Crop of the image above show how high the steel buffers sit in relation to the skip frame. The wooden beam helps create a continous buffing surface.

Friday 8 December 2023

Slate Quarry Point

A slate quarry point at Nystrup Gravel? Isn't that a bit far fetched? Perhaps, but calling the point something a bit more technical like a 'point for double flanged rolling stock' makes it more in keeping with the Nystrup Gravel theme. Double flanged rolling stock wasn't widespread on Danish industrial narrow gauge railways, but was used on one large first generation sugar beet network with 700 mm gauge as well as on several smaller operations. And a turnout for double flanged wheels will also accomodate the more usual one flanged wheels.

The Atropos kit's box is white and flat. What is unusual is that the point can be assembled as a left or right hand point and even a Y-point. That leaves a lot of decision making to the modeller! Image: Ebay seller's photo.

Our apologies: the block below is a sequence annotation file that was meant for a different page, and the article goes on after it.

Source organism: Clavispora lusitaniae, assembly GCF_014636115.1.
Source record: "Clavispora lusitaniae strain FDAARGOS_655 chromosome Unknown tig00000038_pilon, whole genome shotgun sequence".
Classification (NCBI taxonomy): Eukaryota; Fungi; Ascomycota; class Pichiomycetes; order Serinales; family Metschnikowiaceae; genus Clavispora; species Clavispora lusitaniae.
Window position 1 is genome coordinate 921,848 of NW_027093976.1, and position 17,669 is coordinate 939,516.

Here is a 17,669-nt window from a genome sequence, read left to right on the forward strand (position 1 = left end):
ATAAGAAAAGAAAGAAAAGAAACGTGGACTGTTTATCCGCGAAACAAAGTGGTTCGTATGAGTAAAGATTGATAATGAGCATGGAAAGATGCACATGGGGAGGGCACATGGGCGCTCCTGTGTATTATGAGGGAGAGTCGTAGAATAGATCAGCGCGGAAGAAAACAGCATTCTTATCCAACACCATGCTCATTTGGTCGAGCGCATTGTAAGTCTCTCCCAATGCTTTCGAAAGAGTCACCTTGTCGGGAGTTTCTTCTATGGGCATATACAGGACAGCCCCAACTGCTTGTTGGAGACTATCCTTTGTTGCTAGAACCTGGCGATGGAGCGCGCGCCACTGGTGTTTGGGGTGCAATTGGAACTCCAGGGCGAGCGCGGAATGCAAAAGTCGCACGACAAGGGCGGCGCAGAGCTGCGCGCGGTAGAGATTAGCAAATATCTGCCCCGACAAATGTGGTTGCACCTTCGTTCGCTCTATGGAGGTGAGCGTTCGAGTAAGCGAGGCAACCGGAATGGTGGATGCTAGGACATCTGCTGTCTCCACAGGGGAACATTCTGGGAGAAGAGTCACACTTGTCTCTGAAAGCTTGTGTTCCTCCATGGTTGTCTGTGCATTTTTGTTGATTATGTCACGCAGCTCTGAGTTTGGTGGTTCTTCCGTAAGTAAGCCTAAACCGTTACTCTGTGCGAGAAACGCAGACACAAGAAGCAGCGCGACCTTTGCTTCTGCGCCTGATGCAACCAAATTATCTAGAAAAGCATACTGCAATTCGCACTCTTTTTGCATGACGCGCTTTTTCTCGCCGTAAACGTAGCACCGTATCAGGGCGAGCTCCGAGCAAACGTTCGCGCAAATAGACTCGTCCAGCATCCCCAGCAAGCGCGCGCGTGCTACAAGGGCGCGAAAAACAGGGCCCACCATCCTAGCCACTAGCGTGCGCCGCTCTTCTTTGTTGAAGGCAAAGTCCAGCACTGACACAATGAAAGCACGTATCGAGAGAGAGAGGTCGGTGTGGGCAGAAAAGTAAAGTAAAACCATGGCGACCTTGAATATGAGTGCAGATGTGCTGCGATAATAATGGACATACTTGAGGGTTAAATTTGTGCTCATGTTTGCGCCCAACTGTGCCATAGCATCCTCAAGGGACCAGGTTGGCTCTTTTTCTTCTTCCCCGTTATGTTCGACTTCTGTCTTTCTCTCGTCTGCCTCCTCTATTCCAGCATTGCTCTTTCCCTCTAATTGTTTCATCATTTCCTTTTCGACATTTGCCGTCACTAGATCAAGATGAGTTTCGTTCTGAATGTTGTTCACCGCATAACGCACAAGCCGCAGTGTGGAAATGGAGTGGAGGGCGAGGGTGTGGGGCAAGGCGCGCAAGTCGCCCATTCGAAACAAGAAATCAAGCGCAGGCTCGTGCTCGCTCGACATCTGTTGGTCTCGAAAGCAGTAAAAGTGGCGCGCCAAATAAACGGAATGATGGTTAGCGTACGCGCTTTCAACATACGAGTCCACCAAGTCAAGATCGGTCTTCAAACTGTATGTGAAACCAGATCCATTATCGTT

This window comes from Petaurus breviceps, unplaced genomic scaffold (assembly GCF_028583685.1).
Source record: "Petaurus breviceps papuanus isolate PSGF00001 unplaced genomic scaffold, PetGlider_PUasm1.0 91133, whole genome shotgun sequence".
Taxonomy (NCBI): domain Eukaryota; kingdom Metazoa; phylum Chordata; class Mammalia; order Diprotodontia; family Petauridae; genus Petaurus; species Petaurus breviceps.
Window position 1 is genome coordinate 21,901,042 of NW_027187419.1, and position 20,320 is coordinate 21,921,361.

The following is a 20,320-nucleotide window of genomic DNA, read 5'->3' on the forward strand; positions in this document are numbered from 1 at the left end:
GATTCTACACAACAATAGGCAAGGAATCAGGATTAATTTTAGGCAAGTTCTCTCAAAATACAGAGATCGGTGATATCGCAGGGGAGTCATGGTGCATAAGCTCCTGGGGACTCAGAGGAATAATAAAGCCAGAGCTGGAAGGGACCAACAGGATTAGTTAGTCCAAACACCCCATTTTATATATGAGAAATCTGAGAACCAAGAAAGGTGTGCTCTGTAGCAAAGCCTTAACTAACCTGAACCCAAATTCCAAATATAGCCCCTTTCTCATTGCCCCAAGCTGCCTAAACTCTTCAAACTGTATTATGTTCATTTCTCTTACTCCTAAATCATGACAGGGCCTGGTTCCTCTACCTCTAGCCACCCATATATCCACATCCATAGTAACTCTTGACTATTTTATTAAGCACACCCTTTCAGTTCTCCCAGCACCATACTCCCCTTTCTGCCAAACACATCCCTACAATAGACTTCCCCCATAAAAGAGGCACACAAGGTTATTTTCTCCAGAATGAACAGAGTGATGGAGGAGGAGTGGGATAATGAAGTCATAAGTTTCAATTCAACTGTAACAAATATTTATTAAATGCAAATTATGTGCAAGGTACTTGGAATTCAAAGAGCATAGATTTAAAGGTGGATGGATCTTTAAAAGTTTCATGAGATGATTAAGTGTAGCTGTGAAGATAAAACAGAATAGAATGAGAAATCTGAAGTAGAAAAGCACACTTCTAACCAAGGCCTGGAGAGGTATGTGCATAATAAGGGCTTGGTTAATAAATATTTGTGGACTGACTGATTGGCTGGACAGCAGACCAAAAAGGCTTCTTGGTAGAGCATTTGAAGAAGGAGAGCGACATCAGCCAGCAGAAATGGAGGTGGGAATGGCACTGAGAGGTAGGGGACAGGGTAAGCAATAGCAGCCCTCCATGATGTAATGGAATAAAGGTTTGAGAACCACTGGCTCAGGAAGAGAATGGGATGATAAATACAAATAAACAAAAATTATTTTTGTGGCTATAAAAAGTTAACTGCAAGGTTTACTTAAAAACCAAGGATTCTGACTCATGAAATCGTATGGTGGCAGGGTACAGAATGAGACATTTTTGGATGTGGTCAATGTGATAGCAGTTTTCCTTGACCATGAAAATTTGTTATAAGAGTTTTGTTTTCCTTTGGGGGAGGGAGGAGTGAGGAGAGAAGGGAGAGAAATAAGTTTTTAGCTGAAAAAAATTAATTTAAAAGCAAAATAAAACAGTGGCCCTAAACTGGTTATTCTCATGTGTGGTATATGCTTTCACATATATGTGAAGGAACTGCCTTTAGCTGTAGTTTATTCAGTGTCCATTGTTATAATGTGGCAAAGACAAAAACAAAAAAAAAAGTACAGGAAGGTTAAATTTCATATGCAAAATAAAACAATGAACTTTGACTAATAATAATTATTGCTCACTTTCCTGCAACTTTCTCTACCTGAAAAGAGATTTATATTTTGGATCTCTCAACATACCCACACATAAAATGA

The point is a kit labelled 'Slate quarry cast component point' from now gone Atropos Garden Railway Equipment. I only learned about the manufacturer 3 weeks ago from the useful 16 mm Narrow Gauge Association Facebook group. A quick search on eBay showed a single kit for sale for a most reasonable price of 20 £. My quick reaction and good service from the seller saw the kit arrive in Denmark just a little over a week later.

So what's in the box? 6 wooden sleepers, rail spikes and bolts, 4 short lengths of Peco code 143 rail and three metal castings (two switch plates and one crossing) and assembly instruction including drawings. The rail size is an exact match to my own hand built track which is very nice. The sleepers appear a bit wide, but will be easy to adjust or replace. The three castings puzzled me at first: I couldn´t get the bars to move and for a moment I thought the point was a static item, not intended for operation. Closer inspection found the bars only slightly stuck, perhaps from having not been moved for a long time.